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This is probably not a big surprise, but San Diego Unified is not going to take part in the California application for the second round of Race to the Top, a competition for more federal money for schools.
San Diego Unified was the biggest California school district to sit out the first round, saying it had too little information about what reforms would be demanded of it if it signed on. That decision angered some community groups and parents who said it had passed up a chance for money and change.
The competition pits states against each other to convince the federal government that their innovations and reforms are worth investing in. It also prizes school systems that link teacher evaluation to student test scores, something that doesn’t fly with most members of the San Diego school board. For some background on the federal competition, check out this New York Times Magazine article about it.
California didn’t win money the first time around anyway, so San Diego Unified didn’t lose out on any cash. The second time around, California is taking a different tack. It hopes to win up to $700 million by submitting an application from a core group of school districts that agreed to reforms such as:
- Distributing effective teachers more equitably in disadvantaged schools and hard-to-staff subjects
- Turning around their lowest performing schools through dramatic measures such as changing into a charter school or replacing the principal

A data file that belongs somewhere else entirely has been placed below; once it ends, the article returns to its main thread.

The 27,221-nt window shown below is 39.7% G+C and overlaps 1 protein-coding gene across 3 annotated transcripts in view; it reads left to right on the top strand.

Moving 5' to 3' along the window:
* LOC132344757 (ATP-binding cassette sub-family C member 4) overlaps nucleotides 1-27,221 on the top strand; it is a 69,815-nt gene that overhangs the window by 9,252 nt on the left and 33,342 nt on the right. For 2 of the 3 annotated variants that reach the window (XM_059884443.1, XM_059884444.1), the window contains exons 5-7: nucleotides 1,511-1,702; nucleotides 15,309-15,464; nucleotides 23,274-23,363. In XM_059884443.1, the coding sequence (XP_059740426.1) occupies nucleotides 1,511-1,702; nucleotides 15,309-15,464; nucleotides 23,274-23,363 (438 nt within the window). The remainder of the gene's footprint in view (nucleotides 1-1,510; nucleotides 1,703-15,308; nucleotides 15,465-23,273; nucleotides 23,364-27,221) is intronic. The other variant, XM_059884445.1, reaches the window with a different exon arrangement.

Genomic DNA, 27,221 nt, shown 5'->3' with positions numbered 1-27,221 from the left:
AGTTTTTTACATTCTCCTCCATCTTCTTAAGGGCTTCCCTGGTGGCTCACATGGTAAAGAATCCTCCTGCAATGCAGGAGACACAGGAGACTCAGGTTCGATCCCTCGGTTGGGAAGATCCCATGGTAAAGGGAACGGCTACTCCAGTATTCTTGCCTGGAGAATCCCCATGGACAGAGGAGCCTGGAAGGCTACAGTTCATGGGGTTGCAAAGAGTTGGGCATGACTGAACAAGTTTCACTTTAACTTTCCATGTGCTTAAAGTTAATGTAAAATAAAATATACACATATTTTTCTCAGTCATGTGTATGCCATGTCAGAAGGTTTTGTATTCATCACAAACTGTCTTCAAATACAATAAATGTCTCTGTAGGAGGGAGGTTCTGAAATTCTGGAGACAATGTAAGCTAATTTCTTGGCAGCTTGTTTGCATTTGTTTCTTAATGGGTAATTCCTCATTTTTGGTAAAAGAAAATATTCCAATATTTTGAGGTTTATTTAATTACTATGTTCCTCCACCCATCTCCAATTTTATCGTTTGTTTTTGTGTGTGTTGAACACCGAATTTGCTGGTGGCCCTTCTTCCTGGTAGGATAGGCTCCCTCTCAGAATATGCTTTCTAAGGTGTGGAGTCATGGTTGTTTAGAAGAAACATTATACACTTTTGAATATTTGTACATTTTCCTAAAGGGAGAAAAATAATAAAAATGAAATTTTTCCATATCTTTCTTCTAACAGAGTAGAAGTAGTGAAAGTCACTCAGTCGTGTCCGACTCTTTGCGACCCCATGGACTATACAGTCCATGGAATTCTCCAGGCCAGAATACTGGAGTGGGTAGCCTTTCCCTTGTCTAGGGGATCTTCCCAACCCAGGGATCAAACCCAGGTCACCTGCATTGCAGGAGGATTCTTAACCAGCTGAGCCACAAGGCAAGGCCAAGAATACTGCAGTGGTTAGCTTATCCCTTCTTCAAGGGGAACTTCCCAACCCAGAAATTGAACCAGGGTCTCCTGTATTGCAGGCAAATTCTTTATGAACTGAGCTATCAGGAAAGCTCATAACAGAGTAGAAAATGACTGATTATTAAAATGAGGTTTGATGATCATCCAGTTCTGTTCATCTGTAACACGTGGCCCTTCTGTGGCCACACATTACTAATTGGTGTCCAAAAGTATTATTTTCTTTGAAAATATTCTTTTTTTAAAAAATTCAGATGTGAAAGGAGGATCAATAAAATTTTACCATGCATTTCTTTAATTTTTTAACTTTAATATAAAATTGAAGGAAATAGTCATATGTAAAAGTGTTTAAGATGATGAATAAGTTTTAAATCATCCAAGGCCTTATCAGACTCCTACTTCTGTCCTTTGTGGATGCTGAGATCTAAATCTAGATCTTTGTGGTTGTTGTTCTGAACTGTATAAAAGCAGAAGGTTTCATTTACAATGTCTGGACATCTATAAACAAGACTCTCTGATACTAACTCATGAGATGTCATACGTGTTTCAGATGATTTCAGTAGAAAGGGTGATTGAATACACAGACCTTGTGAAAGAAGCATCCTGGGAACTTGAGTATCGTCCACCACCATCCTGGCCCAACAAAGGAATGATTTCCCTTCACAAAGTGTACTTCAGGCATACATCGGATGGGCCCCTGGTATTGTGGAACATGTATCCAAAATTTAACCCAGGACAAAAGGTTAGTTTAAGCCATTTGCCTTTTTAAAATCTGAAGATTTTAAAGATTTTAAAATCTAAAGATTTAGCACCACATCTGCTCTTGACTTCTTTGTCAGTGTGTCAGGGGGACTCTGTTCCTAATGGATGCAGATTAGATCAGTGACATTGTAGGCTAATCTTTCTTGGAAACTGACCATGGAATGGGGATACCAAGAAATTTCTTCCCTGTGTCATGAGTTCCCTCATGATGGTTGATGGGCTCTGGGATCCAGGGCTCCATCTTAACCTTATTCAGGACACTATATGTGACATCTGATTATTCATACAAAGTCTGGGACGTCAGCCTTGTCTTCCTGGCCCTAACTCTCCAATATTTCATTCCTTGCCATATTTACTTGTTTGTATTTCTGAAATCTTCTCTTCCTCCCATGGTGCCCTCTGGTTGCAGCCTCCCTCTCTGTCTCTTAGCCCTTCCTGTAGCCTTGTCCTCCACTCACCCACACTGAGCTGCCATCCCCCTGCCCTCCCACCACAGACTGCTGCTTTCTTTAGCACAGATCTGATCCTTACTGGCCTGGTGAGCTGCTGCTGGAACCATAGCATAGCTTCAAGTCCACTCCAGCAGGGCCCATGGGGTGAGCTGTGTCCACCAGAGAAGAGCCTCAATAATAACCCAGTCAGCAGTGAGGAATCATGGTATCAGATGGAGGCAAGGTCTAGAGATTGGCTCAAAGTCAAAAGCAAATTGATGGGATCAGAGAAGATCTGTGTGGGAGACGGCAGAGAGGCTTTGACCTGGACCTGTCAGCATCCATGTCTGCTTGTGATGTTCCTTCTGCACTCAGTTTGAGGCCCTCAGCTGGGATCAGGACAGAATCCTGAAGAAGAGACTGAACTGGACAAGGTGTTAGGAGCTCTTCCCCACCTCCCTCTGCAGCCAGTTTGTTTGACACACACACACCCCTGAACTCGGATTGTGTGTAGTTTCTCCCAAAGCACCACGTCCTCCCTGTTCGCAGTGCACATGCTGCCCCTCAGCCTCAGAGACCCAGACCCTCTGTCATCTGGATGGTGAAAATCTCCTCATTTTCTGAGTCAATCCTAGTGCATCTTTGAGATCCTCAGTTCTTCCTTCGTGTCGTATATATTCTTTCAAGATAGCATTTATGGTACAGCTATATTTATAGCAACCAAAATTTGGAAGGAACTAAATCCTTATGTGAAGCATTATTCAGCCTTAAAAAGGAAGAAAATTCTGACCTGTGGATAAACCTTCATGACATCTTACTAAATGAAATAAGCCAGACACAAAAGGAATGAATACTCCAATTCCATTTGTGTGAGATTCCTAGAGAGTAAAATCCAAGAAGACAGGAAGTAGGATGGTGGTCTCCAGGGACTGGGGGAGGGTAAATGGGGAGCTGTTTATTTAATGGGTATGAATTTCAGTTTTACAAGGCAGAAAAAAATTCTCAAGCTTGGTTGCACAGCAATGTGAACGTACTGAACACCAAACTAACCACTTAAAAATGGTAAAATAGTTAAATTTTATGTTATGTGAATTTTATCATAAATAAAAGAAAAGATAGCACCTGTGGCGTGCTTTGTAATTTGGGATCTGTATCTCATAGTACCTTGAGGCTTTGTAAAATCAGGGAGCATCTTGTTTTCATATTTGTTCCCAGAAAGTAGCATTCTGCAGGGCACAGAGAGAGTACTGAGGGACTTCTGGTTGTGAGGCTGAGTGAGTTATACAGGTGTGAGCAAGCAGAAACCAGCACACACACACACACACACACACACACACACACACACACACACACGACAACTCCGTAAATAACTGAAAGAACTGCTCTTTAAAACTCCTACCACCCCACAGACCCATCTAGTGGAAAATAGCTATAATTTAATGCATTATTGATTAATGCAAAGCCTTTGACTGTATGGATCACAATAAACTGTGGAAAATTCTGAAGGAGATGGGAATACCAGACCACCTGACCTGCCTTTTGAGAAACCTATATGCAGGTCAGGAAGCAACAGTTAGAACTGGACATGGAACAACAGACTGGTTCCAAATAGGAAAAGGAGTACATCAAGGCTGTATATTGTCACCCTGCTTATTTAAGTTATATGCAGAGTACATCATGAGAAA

- Using data on student achievement to improve instruction
San Diego Unified spokesman Bernie Rhinerson said the same reasons that kept the school district from pursuing Race to the Top are even more pressing this time: the requirements are too limiting and the process is rushed. The school board has not voted formally on it, but Rhinerson said there was little interest in the idea.
It isn’t the only educational group with doubts: The California County Superintendents Educational Services Association sent out an e-mail saying that with a short timeline, little detail about what resources schools would get to make reforms and “the total lack of state policy direction,” they wouldn’t recommend that school districts sign on. San Diego County Superintendent Randy Ward forwarded that e-mail to superintendents across San Diego County, writing simply that he agreed.
What do you think? Let’s get a discussion started here on the blog. Was San Diego Unified right to say no to Race to the Top — again?
— EMILY ALPERT